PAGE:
Let P = p : q : r be a point and denote by K(P) the cubic psK(P^3, G, P) where G is the centroid of ABC. The equation of K(P) is : (q - r)(r - p)(p - q) x y z + ∑ p^3 (y -z) y z = 0. When P lies on a sideline or on a median of ABC, K(P) splits into this same line and a conic. In particular, K(G) is the union of the medians of ABC. These special cases are excluded in the sequel. Properties of K(P) • K(P) is a circum-cubic of ABC and the tangents at A, B, C concur at P^3. • K(P) is a circum-cubic of the medial triangle A'B'C'. • K(P) passes through P which is a point of inflexion. The inflexional tangent T(P) passes through G and the polar conic of P splits into T(P) and the harmonic polar H(P) of P. H(P) is the image of the trilinear polar L(P) of P under the homothety h(P, 2/3). T(P) and H(P) meet at X, the center of the polar conic of P, hence X (and P) must lie on the (orange) Hessian of K(P). • K(P) is globally invariant under two transformations 𝛗1 and 𝛗2 which are inverse of one another : for any point M on K(P), M1 = 𝛗1 (M) and M2 = 𝛗2 (M) are also two points on K(P). M1 is the G-Ceva conjugate of the P^3 isoconjugate of M and M2 is the P^3 isoconjugate of the G-Ceva conjugate of M. With M = x : y : z, this gives : M1 = p^3 y z (-p^3 y z + q^3 x z + r^3 x y) : : and M2 = p^3 y z (x-y+z) (x+y-z) : : . In particular, K(P) passes through P1 = 𝛗1 (P) = p^2 (-p^2+q^2+r^2) : : and P2 = 𝛗2 (P) = p^2 (p+q-r) (p-q+r) : : , on a line passing through P. • P3 = 𝛗1 (P1) and P4 = 𝛗2 (P2) are the respective tangentials of P2 and P1, also on a line passing through P.
 • K(P) meets the line at infinity at the same points as pK(G/P, aP2) where G/P is the G-Ceva conjugate of P and aP2 the anticomplement of P2. These two cubics meet again at six finite points of a same conic C(P) namely A, B, C, P4 and two points on the line GP2.   L(P) and T(P) meet at Y. X is h(P, 2/3)(Y), on the (orange) Hessian of K(P). Recall that X is the center of the (decomposed) polar conic of P.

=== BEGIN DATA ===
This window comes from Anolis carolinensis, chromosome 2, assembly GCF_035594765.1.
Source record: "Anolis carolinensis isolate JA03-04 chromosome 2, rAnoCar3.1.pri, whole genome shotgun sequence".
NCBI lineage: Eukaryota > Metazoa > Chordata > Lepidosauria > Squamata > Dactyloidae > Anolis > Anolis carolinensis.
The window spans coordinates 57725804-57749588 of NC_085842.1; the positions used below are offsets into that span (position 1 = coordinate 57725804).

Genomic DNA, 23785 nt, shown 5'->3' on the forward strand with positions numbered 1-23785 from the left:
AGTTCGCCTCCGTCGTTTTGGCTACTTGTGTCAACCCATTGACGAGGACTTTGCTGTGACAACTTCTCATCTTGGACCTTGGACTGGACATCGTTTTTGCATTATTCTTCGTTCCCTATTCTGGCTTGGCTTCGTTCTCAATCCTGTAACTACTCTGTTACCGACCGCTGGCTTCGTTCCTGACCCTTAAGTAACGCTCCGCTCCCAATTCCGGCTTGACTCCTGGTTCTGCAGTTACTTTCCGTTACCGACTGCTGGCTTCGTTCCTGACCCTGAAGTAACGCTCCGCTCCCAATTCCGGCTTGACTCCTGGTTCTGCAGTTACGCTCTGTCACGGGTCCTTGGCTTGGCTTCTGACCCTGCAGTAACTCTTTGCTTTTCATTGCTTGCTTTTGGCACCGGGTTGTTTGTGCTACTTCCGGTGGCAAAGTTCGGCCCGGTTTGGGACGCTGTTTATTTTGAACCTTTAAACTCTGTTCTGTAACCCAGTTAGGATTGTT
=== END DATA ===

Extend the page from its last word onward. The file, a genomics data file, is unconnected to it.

K(P) with P on the line at infinity When P is an infinite point, K(P) becomes a trident and its pseudo-pole P^3 lies on K656, the image of K015 = cK(#X2, X2) under h(G, 3/2). K(P) has the line GP as an asymptote but it has now a parabolic asymptote (P) meeting GP at the image Z of P^3 under h(G, 1/3). It follows that Z lies on the image of K015 under h(G, 1/2). See green curve below. Apart the points A, B, C, A', B', C', P mentioned in the general case, K(P) now also passes through P^4 and obviously its successive images under 𝛗1 and 𝛗2.
 When P traverses the line at infinity, (P) envelopes a cubic which is the image under h(G, 1/2) of the Tucker cubic obtained when 𝝺 = – 4/11. See light blue curve. (P) is tritangent to this cubic and the centroid GP of the triangle of contacts lies on GP and on the image of K015 under h(G, – 1/3). *** See K1152 = K(X523) where further properties are given.
 A generalization If M is an infinite point, the cubic psK(Ω, P, M) is a trident if and only if : • the pseudo-pole Ω lies on pK(M^4, M) passing through M, M^2, M^3, • the pseudo-pivot P lies on pK(G, tM) passing through G, M and the isotomic conjugate tM of M. This gives the cubics psK(M, tM, M) of CL063 and psK(M^3, G, M) of CL070. psK(M^2, M, M) = pK(M^2, M) is not a proper trident since it is the union of three parallels passing through A, B, C.